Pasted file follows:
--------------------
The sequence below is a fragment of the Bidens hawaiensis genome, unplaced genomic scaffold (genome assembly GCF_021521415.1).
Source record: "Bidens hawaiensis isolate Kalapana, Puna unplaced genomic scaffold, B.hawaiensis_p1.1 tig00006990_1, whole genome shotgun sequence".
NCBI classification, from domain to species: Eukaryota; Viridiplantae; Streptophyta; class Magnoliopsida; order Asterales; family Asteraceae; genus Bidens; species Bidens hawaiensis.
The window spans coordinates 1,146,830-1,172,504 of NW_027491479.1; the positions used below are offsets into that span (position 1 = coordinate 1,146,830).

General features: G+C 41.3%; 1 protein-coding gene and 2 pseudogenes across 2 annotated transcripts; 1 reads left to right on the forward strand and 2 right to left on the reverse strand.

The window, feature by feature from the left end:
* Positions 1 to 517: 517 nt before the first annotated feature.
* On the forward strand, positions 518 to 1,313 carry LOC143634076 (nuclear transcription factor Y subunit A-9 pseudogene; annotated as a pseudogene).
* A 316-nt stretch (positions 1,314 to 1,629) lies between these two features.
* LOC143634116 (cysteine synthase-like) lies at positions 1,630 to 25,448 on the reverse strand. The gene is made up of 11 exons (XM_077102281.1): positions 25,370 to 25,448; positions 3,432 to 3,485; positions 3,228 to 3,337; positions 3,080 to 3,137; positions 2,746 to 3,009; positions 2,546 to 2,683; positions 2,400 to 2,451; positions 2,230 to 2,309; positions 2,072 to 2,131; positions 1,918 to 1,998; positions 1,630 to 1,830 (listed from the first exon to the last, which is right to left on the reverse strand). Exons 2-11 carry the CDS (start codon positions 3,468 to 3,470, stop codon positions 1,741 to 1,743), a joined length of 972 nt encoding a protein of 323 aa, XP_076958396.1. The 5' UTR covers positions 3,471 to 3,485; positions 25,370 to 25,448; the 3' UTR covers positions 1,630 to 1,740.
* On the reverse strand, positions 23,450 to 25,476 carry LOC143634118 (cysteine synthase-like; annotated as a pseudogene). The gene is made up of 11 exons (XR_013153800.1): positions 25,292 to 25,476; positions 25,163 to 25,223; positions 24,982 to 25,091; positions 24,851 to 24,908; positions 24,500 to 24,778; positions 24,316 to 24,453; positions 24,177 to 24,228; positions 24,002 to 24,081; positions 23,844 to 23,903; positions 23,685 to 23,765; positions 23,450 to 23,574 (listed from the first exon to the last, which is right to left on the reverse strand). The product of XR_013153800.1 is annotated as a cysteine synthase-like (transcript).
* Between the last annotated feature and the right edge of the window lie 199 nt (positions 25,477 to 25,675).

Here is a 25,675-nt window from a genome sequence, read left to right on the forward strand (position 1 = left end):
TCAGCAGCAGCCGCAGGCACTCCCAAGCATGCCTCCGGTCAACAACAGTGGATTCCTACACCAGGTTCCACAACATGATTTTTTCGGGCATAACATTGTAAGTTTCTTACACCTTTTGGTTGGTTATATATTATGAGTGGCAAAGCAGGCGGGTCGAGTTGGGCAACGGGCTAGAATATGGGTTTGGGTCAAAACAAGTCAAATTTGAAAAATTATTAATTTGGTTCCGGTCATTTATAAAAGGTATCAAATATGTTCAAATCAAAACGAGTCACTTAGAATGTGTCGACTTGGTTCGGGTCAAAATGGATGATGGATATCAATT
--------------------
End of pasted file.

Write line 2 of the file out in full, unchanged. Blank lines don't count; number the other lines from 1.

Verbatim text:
Source record: "Bidens hawaiensis isolate Kalapana, Puna unplaced genomic scaffold, B.hawaiensis_p1.1 tig00006990_1, whole genome shotgun sequence".